Most of the solid information I have found about Remarkable Cave comes from the work of David Leaman. This comes from his books The Rock Which Makes Tasmania (Review here) and Walk Into History In Southern Tasmania.
The cave was originally called “Remarkable” because of the way there appeared to be a map of Tasmania if you stood inside and looked through the cave at the right angle. You can see this clearly as you stand on the viewing platform.
Now, to make the cave more interesting, it has two entrances from the sea-end. Two separate caves have joined up. I recall walking through the cave many years ago. I think at that time access to the floor of the cave was less restricted. The viewing platform these days tends to discourage venturing further. I didn’t clamber down, as the sea was washing into the cave rear, and there was little point. However, when you can walk through the cave it is very interesting. I’m trying to find photos from all those years ago.
David Leaman’s view is that the cave is quite unremarkable (“run-of-the-mill”). He’s speaking as a geologist. His view is that the intrusion of the dolerite, the rocks it intruded, and the effects that intrusion has, is what makes the area remarkable. I suppose most tourists would disagree, but the rocks are very interesting. They can be seen clearly from a number of vantage points. I think there is also much to be seen inside the cave, so I’m keen to return when the tide is low enough.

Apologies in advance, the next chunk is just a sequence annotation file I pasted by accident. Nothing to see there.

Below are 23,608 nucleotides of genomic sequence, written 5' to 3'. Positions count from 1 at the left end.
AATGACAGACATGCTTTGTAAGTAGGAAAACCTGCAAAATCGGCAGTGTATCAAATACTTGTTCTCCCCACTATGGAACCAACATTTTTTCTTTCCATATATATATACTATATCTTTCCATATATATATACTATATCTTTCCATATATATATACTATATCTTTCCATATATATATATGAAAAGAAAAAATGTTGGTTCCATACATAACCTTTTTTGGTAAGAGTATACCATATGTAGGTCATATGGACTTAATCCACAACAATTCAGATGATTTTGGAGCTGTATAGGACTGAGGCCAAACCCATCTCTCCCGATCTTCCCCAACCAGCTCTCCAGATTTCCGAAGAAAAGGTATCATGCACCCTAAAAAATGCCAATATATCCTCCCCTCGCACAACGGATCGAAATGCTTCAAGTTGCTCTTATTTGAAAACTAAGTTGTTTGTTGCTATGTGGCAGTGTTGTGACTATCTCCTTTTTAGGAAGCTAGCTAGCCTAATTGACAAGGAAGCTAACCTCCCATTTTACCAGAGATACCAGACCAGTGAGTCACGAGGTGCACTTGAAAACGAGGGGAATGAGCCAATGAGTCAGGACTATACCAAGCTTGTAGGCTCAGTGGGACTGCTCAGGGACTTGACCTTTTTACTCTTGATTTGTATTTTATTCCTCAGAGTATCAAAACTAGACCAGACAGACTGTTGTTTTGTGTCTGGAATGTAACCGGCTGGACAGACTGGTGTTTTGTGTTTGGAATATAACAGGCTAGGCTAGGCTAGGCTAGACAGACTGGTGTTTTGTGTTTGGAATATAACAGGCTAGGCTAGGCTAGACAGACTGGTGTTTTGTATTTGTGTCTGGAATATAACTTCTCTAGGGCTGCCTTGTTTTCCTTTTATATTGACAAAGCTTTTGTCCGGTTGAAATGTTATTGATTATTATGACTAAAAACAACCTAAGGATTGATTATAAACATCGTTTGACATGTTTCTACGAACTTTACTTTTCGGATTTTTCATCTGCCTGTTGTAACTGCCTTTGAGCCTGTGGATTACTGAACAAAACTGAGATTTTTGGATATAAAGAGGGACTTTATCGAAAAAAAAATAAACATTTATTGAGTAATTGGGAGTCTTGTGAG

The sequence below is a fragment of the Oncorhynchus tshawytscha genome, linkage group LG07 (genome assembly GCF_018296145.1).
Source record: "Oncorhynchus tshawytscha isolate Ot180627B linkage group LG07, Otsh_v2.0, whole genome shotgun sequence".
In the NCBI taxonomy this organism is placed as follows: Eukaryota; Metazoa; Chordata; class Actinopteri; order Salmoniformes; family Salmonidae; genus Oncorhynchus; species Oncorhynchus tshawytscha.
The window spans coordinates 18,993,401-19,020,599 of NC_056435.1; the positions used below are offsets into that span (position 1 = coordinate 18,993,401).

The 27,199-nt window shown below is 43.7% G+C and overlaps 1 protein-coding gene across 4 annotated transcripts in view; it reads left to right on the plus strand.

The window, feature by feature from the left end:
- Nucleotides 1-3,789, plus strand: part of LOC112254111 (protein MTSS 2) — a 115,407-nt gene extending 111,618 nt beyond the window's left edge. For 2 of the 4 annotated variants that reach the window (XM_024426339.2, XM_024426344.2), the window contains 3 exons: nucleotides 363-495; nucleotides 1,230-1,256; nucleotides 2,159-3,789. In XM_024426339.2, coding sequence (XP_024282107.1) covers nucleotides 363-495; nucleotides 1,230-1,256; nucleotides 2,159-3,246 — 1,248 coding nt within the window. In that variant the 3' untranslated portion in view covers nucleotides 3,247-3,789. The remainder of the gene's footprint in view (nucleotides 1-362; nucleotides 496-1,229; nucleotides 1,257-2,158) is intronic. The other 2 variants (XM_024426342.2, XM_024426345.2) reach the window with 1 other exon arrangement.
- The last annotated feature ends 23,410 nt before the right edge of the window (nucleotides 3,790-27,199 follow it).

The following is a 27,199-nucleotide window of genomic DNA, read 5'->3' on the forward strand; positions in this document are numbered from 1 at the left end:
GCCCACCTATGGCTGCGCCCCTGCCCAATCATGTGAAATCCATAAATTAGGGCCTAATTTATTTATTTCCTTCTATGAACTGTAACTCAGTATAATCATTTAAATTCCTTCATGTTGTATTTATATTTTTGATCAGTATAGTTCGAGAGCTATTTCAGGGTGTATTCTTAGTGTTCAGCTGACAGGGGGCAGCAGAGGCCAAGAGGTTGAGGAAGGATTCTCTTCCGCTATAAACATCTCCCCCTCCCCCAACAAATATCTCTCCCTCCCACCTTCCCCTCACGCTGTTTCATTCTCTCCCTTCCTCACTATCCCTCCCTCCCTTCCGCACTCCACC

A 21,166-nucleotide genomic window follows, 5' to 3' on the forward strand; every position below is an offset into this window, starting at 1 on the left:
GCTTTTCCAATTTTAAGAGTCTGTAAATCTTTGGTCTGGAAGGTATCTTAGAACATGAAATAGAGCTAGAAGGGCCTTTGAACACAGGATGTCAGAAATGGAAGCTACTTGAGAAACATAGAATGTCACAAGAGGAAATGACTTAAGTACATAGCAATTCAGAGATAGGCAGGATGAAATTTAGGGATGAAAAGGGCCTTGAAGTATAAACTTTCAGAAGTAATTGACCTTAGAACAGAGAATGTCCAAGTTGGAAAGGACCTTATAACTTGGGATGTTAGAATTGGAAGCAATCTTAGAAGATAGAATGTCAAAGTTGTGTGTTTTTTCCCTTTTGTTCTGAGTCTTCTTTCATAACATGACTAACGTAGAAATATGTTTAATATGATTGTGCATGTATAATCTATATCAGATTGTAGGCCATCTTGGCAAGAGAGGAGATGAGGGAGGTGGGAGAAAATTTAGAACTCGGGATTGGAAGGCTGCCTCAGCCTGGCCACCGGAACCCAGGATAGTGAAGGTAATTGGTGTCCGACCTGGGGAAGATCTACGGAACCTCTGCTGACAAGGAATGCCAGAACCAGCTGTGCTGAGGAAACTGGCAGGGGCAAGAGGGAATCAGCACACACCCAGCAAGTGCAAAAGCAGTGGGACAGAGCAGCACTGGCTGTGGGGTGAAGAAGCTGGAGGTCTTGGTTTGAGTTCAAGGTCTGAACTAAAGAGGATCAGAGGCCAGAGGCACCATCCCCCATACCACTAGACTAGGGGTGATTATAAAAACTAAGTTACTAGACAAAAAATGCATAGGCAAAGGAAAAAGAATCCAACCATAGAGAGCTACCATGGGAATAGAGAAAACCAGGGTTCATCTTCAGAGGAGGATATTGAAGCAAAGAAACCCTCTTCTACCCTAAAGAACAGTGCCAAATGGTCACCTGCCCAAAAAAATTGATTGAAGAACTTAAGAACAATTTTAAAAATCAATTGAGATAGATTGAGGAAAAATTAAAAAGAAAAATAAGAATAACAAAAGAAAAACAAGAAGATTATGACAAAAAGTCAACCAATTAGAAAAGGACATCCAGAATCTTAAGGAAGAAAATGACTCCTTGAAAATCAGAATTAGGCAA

In summary, Leaman says the following:
Most of the rocks here are Triassic sandstones. These were intruded by Jurassic dolerite. The intrusion can be seen clearly around Remarkable Cave. The top of the intrusion and its contact with the sandstone can be seen in the cliffs and shore platforms around the area.
The sandstone in contact with the dolerite as it intruded displays “exquisite and intense folding”. The easiest place to see this is from the lookout below the car-park, looking south to the cliff below. Leaman says that if you can walk through the cave, then there is more folding to be inspected. Dolerite of course forms many major nearby features; Mt Brown, Cape Raoul, Cape Pillar etc
The question is whether the folding occurred at the time of the intrusion, or when the rock was laid down. There is no firm answer. A previous doctoral thesis (Powell, 1967 - Studies in the geometry of folding and its mechanical interpretation) had suggested that the folding was caused by the heating of the rock with hot liquids and gasses related to the intrusion. Leaman thinks this is unlikely, and that the sandstones were folded soon after they were deposited, when they were poorly compacted. They were then overlaid by more sandstones, and then later intruded by the dolerite. The dolerite intrusion has altered (metamorphosed) the sandstone by heat. Leaman notes that the distorted sandstones are also intruded and cut by the dolerite suggesting that the folding existed before the intrusion of the dolerite.
Interesting place anyway.